The 2019 Annual Meetings of the African Development Bank Group will be held from 11-14 June 2019, in Malabo, Republic of Equatorial Guinea. Find out more
Even though Africa contributes roughly 7% of global greenhouse gas (GHG) emissions, the continent can play an important role in mitigating the GHGs emissions and reducing the harmful impacts of climate change. Determining which actions to take is a complex process, but developing nations have been given latitude to propose nationally appropriate measures to contribute to global mitigation efforts while taking into account their development objectives.
These could be achieved through the implementation of Nationally Appropriate Mitigation Actions (NAMA). Understanding the NAMA concept and submitting proposals to the United Nations Framework Convention on Climate Change (UNFCCC) has been a challenge for many African nations, but the African Development Bank (AfDB) is currently helping ensure the continent is in good position to take advantage of the opportunities that NAMAs present.
As of July 2011, only 20 African countries had submitted NAMAs to the UNFCCC. To raise the number, the Bank hosted a side event and a one-day training workshop during the Africa Carbon Forum (4-7 July 2011 in Marrakesh, Morocco) to help 24 regional member countries (RMC) better understand and prepare NAMAs. Training focused on building capacities to design and implement NAMAs that can take advantage of the green climate fund when it becomes effective.
Eleven countries that attended the Marrakesh training have gone on to submit their NAMAs to the UNFCCC. The Bank is now supporting an additional 13 countries in their efforts to develop frameworks, to be approved at the national level, summarizing their national policies and key strategies for reducing GHG emissions. The goal is to complete this work before the UN Climate Change Conference of Parties (COP 17) in Durban, South Africa in December 2011.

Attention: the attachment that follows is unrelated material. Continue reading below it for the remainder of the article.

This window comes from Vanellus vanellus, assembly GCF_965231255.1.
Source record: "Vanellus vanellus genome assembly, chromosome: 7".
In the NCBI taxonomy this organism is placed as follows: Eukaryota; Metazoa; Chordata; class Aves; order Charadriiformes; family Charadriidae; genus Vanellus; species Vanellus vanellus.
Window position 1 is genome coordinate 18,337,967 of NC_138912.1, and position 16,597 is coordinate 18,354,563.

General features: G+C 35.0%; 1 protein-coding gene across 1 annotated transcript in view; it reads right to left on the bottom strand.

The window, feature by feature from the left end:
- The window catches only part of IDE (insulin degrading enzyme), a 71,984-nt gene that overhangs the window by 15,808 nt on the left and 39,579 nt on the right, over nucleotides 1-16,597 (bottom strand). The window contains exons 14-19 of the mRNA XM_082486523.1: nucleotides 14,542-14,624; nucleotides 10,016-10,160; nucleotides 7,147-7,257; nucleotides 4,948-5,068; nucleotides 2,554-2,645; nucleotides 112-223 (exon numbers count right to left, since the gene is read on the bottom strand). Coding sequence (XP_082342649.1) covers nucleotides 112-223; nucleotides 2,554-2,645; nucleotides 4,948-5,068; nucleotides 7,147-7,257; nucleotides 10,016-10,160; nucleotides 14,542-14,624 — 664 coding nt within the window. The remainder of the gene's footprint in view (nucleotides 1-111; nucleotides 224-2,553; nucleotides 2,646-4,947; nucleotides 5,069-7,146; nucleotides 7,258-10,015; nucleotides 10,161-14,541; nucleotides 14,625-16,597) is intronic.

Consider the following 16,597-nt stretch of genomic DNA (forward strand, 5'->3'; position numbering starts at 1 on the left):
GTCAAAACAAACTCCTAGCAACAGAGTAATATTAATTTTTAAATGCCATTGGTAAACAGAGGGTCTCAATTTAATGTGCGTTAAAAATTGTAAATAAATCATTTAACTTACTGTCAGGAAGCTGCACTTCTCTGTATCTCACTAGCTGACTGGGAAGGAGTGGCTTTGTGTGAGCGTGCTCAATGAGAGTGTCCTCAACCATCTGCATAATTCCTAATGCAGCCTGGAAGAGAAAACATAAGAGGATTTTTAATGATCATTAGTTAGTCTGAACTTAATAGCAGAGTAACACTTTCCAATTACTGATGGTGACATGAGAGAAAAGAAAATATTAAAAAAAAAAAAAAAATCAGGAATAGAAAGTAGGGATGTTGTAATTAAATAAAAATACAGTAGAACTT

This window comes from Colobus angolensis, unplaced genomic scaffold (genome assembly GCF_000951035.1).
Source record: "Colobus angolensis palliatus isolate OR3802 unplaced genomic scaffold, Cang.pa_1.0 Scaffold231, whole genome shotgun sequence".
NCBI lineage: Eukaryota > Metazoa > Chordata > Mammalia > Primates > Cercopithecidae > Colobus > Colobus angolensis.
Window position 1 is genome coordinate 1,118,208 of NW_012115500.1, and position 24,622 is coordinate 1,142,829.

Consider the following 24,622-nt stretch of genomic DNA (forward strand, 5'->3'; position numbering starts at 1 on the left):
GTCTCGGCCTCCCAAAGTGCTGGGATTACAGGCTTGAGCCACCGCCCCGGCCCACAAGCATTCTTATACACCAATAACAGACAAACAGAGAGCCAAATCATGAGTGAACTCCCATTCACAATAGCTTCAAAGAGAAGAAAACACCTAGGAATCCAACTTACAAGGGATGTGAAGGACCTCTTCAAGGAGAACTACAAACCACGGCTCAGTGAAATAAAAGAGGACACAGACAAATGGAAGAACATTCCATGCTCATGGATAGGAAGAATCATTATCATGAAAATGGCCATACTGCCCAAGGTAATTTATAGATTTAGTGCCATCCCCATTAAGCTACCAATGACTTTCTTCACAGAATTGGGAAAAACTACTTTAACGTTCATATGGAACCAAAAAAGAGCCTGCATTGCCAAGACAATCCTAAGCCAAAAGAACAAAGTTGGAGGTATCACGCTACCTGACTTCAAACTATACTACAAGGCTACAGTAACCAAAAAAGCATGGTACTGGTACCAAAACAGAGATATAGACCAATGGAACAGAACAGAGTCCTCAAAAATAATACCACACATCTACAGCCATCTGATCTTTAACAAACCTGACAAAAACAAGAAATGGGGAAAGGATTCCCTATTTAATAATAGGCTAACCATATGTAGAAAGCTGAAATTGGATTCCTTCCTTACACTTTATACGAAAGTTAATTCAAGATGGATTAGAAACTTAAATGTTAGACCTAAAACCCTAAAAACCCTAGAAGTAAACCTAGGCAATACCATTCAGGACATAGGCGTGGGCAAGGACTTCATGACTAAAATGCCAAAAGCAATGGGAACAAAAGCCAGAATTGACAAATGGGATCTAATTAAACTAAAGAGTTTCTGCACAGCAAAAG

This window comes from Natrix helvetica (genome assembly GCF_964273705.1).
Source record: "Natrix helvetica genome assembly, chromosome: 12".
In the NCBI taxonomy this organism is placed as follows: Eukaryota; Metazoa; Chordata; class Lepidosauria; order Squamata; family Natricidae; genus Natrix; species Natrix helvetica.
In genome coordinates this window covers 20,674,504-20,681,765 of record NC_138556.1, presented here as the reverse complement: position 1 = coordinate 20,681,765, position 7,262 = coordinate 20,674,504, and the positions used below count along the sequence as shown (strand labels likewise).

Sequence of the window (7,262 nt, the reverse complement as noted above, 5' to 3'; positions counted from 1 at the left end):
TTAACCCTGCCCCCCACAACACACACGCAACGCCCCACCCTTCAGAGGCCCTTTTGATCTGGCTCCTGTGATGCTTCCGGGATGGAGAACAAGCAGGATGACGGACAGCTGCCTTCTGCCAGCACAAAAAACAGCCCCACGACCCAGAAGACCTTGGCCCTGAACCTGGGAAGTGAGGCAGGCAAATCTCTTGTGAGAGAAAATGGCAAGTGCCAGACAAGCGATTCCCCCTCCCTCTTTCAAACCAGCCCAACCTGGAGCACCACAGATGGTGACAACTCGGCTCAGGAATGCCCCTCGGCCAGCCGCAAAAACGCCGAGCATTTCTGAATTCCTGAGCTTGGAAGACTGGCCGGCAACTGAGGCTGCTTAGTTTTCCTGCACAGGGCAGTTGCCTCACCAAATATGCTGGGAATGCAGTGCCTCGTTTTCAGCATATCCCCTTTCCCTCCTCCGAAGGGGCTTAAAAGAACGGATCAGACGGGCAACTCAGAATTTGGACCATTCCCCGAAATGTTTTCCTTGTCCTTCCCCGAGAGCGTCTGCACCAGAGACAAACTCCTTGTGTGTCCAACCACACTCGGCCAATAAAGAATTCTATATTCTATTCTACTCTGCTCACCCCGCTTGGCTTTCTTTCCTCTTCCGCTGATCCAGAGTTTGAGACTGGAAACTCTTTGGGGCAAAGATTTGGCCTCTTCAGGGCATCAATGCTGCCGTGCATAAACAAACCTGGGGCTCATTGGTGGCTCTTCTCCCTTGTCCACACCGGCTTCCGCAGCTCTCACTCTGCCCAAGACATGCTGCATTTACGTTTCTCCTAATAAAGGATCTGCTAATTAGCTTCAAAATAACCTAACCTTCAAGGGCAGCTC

Following COP17, the Bank proposes to continue supporting the development of NAMAs in Africa with additional capacity building initiatives for RMCs and a series of case studies to analyze the challenges and opportunities to strengthening the implementation of NAMAs in certain sectors, particularly energy, transport, agriculture, forestry and waste management. Results will be broadly shared to help inform the continuing dialogue on NAMAs. The Bank’s NAMA efforts are being led by its Agriculture and Agro Industry Department and its Quality Assurance and Results Department.
NAMAs Still Evolving
While NAMAs provide a vehicle to recognize African countries’ mitigation efforts and create a platform to support these actions, the concept is still evolving. Originally introduced in 2007 at the United Nations Climate Change Conference in Bali, negotiations have since then failed to clearly define what NAMAs are. Views also differ on the institutional structure needed to support NAMAs, as well as ways to measure, report and verify actions. There is also no consensus on the modalities of elaboration and registration of the NAMAs, technology transfer, or financing modalities.
Despite the lack of clarity related to NAMA’s implementation modalities and procedures, Africa cannot afford to lag behind as it did with the Clean Development Mechanism, while developing nations in Asia and Latin America have generated substantial revenues from sales of certified emission reductions (CERs). As the future of the CDM remains uncertain, NAMAs will likely take a prominent place in international negotiations for mitigating GHG emissions.